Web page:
Fundamental Forecast for JPY: Bearish
- The Bank of Japan Governor could not have been clearer: there’s no end in sight for accommodative monetary policy.
- Japan’s economy is looking healthier but inflation remains benign.
- What’s on the agenda? Check out the DailyFX Economic Calendar and see what live coverage of key event risk impacting FX markets is scheduled for next week on the DailyFX Webinar Calendar.
Speaking in Washington Friday, Bank of Japan Governor Haruhiko Kuroda had a simple message: the current pace of quantitative and qualitative easing, or QQE, is set to continue indefinitely and there’s no chance of Japan’s monetary stimulus program being cut back any time soon.
“The BoJ will continue its ultra-easy monetary policy to achieve its 2% inflation target at the earliest date possible,” he said.
Kuroda’s comments came against a background of solid economic expansion thanks to a pick-up in global demand for Japan’s exports. The flash Markit/Nikkei Japan manufacturing purchasing managers index (PMI) rose to 52.8 in April on a seasonally-adjusted basis, up from a final 52.4 in March – above the 50 level that separates expansion from contraction for the eighth consecutive month. The flash index for new export orders rose to 53.9 from a final 51.9 the previous month. The output component of the PMI was a preliminary 53.6, up from 53.0.
“April's PMI data signaled continued healthy growth of Japan’s manufacturing sector, and the latest results were again consistent with production rising at a quarterly rate of around 2%,” said Paul Smith, senior economist at IHS Markit, which compiles the survey.
However, that economic growth has yet to lift inflation. Figures to be released this coming week are expected to show that core consumer prices increased by just 0.3% year/year in March, up just a tad from the previous 0.2%. To put that in context, a core inflation rate of 0.3% would be the highest for nearly two years. Moreover, core inflation data for Tokyo in April – released a month earlier than the nationwide figures – are expected to show a 0.2% decline.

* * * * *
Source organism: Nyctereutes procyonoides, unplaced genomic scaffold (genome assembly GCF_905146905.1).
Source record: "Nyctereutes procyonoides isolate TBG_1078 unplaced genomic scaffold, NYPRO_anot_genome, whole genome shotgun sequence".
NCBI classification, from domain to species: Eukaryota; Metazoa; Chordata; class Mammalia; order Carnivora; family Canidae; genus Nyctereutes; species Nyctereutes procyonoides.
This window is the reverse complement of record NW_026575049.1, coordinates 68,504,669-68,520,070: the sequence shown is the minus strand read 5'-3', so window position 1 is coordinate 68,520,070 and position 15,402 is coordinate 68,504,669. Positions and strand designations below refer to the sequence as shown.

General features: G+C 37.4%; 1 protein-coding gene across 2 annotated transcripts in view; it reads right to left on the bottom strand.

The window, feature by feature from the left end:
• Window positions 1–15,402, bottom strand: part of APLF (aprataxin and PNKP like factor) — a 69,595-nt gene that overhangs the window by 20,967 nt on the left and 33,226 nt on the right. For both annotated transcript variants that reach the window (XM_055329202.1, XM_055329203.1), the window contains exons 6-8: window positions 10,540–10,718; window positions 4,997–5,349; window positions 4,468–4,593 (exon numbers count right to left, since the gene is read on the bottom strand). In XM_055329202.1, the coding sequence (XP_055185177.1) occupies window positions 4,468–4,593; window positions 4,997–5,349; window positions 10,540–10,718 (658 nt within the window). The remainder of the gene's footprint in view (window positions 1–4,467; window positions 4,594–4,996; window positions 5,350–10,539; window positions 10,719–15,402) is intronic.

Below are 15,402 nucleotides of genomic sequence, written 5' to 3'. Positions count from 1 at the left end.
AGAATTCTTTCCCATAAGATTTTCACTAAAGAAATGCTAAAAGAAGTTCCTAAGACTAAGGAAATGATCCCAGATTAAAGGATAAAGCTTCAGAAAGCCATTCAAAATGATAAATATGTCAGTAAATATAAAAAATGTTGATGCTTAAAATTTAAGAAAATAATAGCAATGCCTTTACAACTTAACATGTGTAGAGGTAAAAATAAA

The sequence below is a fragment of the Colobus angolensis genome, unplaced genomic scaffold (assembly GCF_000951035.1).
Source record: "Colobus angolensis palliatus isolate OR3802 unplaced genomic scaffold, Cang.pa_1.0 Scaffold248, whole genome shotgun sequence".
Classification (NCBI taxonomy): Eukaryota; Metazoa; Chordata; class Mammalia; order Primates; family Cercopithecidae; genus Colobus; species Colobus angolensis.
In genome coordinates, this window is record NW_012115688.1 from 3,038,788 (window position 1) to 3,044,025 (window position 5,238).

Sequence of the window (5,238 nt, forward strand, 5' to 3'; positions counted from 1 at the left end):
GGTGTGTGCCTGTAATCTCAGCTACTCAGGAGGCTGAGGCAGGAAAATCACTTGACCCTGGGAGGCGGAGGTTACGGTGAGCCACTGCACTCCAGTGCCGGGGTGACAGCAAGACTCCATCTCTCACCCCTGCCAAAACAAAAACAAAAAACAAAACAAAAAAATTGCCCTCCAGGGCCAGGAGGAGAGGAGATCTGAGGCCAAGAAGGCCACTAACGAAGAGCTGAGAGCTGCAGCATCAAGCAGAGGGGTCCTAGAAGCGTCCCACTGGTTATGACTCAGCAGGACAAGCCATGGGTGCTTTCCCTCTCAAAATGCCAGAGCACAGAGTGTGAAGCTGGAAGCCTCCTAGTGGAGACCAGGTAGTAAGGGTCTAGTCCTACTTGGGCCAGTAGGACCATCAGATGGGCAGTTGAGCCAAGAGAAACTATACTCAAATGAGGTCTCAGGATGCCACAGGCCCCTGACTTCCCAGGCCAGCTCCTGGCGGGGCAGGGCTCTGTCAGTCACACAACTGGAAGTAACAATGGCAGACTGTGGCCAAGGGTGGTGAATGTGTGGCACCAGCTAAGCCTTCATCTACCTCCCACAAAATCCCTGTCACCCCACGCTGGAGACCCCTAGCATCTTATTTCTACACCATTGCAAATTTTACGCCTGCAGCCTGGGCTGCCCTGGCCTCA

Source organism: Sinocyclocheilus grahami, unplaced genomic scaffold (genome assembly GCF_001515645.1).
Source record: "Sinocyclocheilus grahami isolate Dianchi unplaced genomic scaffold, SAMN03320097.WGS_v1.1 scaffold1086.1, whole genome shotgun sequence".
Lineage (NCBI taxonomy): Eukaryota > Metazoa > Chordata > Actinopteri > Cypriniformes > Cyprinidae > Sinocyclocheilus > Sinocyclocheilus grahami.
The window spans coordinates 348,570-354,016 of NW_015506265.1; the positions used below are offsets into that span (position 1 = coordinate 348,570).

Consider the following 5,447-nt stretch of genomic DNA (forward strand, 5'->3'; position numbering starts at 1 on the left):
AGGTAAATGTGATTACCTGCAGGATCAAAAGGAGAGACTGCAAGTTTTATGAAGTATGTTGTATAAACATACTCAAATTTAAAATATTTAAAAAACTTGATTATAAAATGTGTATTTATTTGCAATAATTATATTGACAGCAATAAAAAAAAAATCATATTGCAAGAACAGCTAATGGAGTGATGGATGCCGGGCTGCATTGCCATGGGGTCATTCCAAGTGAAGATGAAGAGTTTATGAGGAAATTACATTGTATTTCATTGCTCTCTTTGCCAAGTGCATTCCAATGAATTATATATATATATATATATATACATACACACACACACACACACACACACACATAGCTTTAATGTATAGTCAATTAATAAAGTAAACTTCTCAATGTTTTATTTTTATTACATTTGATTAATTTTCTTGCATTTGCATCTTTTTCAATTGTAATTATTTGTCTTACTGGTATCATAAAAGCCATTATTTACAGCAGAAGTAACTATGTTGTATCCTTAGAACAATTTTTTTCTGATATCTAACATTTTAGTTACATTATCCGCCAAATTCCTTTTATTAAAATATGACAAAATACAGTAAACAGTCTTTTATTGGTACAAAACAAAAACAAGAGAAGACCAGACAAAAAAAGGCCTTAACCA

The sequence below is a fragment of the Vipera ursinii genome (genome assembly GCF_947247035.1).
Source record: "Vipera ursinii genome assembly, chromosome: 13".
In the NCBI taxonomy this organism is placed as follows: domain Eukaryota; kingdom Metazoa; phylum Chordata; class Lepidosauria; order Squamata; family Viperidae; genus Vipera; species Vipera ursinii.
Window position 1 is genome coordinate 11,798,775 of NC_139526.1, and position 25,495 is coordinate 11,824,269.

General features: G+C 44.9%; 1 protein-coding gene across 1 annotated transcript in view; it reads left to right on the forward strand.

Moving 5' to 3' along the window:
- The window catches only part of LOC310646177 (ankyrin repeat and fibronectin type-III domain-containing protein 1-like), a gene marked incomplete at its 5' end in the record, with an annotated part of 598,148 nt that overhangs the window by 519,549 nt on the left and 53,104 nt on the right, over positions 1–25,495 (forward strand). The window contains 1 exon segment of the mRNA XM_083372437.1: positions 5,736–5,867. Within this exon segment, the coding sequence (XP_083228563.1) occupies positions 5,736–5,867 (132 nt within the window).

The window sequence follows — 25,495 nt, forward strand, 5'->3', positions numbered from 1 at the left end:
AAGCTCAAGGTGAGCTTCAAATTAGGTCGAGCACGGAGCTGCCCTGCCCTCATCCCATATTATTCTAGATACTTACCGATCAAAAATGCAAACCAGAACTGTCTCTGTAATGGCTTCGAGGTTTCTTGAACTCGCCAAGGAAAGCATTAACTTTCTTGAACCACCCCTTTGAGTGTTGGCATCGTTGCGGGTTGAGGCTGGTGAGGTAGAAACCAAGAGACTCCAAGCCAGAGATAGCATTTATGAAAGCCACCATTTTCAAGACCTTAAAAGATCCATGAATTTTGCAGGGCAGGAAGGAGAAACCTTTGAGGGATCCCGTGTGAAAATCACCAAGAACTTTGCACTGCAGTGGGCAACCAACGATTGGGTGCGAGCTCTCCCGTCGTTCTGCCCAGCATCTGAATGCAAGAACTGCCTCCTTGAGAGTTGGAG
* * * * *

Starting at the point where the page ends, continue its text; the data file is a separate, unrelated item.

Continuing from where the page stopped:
It’s therefore all-but certain that the Bank of Japan’s monetary policy meeting on April 26/27 will end with all its monetary settings unchanged; potentially a negative factor for the Japanese Yen. After falling steadily this year, USD/JPY has shown signs of stabilizing and even rising modestly over the past few days and that weaker trend for the Yen – partly in response to Kuroda’s comments – could well continue.
Tiny long positions with close stops could therefore be profitable, with a break above near-term resistance at 109.40/50, and then the 200-day moving average at 110, needed to confirm a new upward trend in USD/JPY. On the downside, a stop at 108 would limit losses if the downtrend resumes.
Chart: USD/JPY Daily Timeframe (January – April 2017)
--- Written by Martin Essex, Analyst and Editor
To contact Martin, email him at firstname.lastname@example.org
Follow Martin on Twitter @MartinSEssex
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